1st Element of Art: Form

Remember Form relates to all those elements that effect how the painting is physically constructed. This includes things such as the type of paint used or the size of the painting. These elements tend to appeal to our senses, like colour, but they have no specific meaning as such. they are effectively the building blocks of a work of art.

We’ll now look at how Appreciating Form might affect our appreciation of a painting or other work of art.

Notre Dame - David Bomberg
The Pool of London - Andre Derain
The Air Pump - Joseph Wright
Marc Rothko
The Poppy Field near Argenteuil - Claude Monet

Let’s Appreciate Form

Below you’ll find a list of the elements discussed in our Understanding Form page. In the interest of brevity I have just written a short example of how we might consider each element. Not all elements will apply to every art work and some may be more important than others. It all depends on the art work being viewed and your own thoughts and feelings.

Medium: Consider the texture of an oil painting versus the crispness of a digital illustration. Van Gogh‘s thick impasto technique adds tangible texture to his works, enhancing the emotional depth.

Scale: The sheer enormity of Rosenquist‘s F111 cannot be fully appreciated in a book, but in a gallery, it engulfs viewers, creating a sense of awe. In contrast, van Eyck’s small Arnolfini Portrait invites viewers to scrutinize every detail, fostering intimacy.

Colour: Warm colours like those in Derain’s “The Pool of London” evoke boldness and energy. On the other hand, Picasso‘s blue and grey tones in “The Old Guitarist” convey a sombre mood. Monet’s manipulation of colour captures the effects of sunlight, fog, and drizzle on his subjects, highlighting the importance of environmental nuances.

Line: Matisse‘s use of line in “The Dance” not only outlines figures but also imparts a sense of movement and rhythm, mirroring the dance’s tempo. In contrast, Egon Schiele’s expressive lines intensify emotions within his portraits.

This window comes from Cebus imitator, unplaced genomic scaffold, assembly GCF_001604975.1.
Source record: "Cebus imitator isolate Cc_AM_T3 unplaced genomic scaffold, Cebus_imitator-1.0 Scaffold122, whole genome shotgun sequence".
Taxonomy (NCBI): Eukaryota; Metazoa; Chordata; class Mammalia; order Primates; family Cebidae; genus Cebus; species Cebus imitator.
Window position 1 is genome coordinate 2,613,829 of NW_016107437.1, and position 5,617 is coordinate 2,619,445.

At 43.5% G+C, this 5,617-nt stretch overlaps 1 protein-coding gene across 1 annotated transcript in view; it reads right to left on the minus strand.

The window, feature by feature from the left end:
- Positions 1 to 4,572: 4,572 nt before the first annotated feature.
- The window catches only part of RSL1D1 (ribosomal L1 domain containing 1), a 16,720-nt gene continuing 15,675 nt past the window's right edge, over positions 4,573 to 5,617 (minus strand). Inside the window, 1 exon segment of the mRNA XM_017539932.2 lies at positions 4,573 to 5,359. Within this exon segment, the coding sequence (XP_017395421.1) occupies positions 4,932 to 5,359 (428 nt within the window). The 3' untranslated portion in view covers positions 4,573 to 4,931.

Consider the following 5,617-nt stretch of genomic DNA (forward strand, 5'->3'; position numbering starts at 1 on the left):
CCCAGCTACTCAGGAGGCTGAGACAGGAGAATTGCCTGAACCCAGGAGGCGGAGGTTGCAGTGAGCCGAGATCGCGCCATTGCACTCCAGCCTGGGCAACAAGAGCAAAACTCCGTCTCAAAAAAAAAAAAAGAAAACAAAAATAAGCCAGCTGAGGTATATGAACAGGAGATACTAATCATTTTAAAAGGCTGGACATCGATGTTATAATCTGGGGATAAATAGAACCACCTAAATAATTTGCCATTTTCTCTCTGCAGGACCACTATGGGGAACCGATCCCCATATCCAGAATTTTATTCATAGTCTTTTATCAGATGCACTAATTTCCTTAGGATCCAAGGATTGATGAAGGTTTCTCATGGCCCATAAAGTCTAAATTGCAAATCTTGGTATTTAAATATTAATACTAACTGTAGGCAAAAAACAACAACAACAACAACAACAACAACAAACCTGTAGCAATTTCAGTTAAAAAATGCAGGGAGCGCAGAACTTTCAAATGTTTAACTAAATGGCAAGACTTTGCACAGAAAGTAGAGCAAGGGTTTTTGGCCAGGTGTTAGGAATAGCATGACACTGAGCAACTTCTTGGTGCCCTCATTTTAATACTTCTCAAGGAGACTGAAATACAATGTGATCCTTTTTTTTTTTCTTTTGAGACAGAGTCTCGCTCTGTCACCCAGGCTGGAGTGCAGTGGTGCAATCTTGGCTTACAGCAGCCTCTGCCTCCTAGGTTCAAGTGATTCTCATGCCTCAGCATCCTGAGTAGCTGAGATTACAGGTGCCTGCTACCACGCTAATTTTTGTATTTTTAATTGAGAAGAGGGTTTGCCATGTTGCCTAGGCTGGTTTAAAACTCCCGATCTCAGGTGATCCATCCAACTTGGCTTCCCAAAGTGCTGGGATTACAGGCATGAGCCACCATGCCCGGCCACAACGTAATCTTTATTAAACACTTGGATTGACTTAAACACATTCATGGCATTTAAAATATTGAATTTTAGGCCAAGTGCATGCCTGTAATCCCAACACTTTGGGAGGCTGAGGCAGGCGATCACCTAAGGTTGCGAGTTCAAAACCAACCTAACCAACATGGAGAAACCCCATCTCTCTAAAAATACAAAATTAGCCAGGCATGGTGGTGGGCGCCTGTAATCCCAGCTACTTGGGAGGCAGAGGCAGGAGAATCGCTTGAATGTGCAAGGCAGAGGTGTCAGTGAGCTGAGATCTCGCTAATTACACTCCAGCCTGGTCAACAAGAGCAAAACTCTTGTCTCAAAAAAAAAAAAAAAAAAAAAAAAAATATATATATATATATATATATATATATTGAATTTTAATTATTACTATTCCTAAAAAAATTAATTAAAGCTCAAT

Space: Linear perspective, with vanishing points and converging lines, replicates reality. Cézanne, through aerial perspective and subtle colour shifts, creates depth without traditional linear cues, requiring a keen understanding of colour nuances.

Light: Joseph Wright‘s “An Experiment on a Bird in an Air Pump” uses dramatic light to emphasize the experiment’s intensity. Turner masterfully manipulates sunlight to create atmospheric effects, enhancing the emotional impact.

Texture: Artists may choose impasto for tactile depth or a smooth application for a seamless surface. Texture affects the level of detail discernible in the work.

Unity: Artists strive for a harmonious composition. Examining how form elements interact or conflict reveals the painting’s overall quality.

Variety: Some artists concentrate on one or two elements, like Rothko’s exploration of colour and shape, while others incorporate a wide array. Variety can enhance or detract from the painting’s impact.

Balance: Artists use the Golden Section and contrast to create balance. For example, a dark, massive object may balance a lighter, expansive area.

Contrast: It can manifest in colours, lines, textures, or shapes. Monet‘s “Poppy Field” relies on red-green contrast for its vibrancy.

Focus: Artists guide viewers’ attention. They use elements strategically, such as directing lines or focusing on specific details. Can you spot if this is being done?

In summary, artists employ these elements meticulously to craft their artworks. The choice of medium, scale, colour, line, space, light, texture, unity, variety, balance, contrast, and focus profoundly impacts the viewer’s experience, contributing to the depth and richness of the painting’s narrative.

Now let’s consider how Content can influence our appreciation of a work of art.